PAY THE DEALER to write a letter to his customers recommending your dealership as the place to go for service and support.

SCOOP UP an existing franchise that could fit your operation as quickly as possible. “My preference is to be a motorcycle dealer or an ATV dealer,” says Shenk, “rather than a single-line store. People would rather go to a store that has it all, rather than a one-brand store. That’s been proven.”

Working with your failed competitor isn’t something most of us want to do, but it’s something that you should definitely consider and then move on quickly. “This is a real time sensitive deal,” says Shenk. “Dealers struggle with this because they feel the pain of their competitor going out of business. What do you say to this guy? It’s not a fun conversation, but it’s something you’ve got to do.”  JD

Contact me with news tips and story ideas at
joe@powersportsupdate.com or 952/893-6876

Major Management Changes at CFMOTO

October 8, 2010

CFMOTO, the Chinese powersports company, has made several top level management changes to its U.S. subsidiary based in suburban Minneapolis, according to sources close to the company. The changes include beefing up the management team with outside professionals and a shift in responsibility for Lev Mirman, the former president of the U.S. operation, CFMOTO Powersports.

Mirman retains his equity position with about a 10% ownership of the U.S. operation. Under the new setup, Mirman will focus on legal and regulatory concerns involving CARB, DOT and EPA.

The company declined to discuss the changes in any detail when I contacted the CFMOTO office today.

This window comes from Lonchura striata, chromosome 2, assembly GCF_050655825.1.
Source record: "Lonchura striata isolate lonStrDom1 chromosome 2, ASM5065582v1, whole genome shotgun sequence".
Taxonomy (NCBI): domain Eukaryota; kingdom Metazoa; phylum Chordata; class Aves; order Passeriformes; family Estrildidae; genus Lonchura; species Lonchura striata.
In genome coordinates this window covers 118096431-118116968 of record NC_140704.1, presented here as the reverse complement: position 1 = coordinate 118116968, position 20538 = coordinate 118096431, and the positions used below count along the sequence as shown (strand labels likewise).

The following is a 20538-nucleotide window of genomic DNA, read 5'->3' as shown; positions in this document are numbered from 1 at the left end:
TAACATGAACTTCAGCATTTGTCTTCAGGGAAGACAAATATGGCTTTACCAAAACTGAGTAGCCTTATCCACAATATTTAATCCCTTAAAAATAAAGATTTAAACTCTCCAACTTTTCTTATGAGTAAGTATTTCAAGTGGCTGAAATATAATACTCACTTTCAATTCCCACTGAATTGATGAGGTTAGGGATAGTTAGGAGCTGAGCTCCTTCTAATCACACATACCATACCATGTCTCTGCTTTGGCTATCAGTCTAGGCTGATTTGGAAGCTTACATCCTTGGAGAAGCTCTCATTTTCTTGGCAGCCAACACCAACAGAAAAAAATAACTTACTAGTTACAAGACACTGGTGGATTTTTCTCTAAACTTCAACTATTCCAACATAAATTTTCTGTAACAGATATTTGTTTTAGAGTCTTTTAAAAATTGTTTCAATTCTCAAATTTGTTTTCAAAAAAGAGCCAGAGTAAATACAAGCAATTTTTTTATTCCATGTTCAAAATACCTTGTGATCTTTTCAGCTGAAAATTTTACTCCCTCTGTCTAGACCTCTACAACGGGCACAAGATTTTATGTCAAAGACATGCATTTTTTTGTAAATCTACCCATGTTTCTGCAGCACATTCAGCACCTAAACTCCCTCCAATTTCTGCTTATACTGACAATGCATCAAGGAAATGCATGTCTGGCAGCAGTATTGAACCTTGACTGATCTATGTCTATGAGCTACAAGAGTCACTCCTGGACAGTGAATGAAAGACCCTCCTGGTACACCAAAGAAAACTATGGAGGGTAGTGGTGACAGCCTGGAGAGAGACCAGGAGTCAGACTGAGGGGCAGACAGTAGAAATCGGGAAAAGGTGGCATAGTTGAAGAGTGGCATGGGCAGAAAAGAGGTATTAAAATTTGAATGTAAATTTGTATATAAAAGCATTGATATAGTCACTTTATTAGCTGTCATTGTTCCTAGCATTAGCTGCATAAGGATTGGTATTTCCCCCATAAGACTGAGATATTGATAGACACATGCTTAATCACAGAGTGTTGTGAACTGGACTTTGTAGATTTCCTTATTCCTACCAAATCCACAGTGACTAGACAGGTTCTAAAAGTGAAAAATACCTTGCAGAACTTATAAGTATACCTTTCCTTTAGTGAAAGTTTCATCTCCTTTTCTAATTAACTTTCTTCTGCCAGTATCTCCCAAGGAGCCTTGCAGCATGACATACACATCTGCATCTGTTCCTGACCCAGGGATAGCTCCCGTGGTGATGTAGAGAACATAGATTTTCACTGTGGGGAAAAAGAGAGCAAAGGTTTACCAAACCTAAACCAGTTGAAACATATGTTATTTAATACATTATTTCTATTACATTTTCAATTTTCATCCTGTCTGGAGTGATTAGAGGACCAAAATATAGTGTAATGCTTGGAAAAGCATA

The new management team is designed to increase efficiencies, and help the company expand its product portfolio into new areas beyond its ATV, scooter and motorcycle products, sources told me. CFMOTO has about 200 U.S. dealers, down from a high of about 215, but it has been adding dealers this year, the company said.

CFMOTO is one of the few Chinese manufacturers that has established its own subsidiary in the U.S., similar to the Japanese models in which the manufacture manages its own brand through its own manufacturing and distribution channel.  Most other Chinese and Taiwanese companies simply hire independent importer/distributor companies to handle their products in this market.

CFMOTO’s parent company,  ChunFeng Holding Group, Ltd., was established in 1989. The group has eight wholly-owned subsidiaries engaged in manufacturing of liquid cooled engines, scooters, motorcycles, vehicle parts and accessories, and investments. The largest engine it manufactures is a 500cc unit, and the smallest is 50cc. JD

Contact me with news tips and story ideas at
jdelmont@dealernews.com or 952/893-6876.

Retailing Questions Continue for Powersports

October 4, 2010

Wells Fargo Consumer Conference

There wasn’t much to excite investors at the recent two-day consumer conference held by Wells Fargo Securities, according to a report issued by the company last week. The conference was held Sept. 29-30 in New York, but there were not many powersports companies among the 64 firm that gave presentations to the analysts. Perhaps the best known powersports participants were Arctic Cat and Brunswick. Other related companies included International Speedway Corp., Penske Automotive, Tractor Supply, Marine Products, and U.S. Auto Parts Network.

Several trends ran through the presentations, according to reports compiled by attending analysts. These include: A continuing major shift to online marketing in a number of forms; personalized marketing is growing, using the Internet and social media to drive sales at online and bricks and mortar sites; increased sourcing costs which could put pressure on margins even though many companies are operating in a more efficient manner, and holiday inventories seem to be in good shape.

“Powersports retail sales visibility likely will be clouded until the beginning of seasonal sales in March,”  Senior analyst Tim Conder wrote in his conference summary report. Near-term price movements of powersports stocks most likely will be tied to general economic activities, he wrote. In his conclusion about the leisure segment, Conder says he likes certain toy companies, followed by cruise lines and powersports companies. Not a real strong recommendation.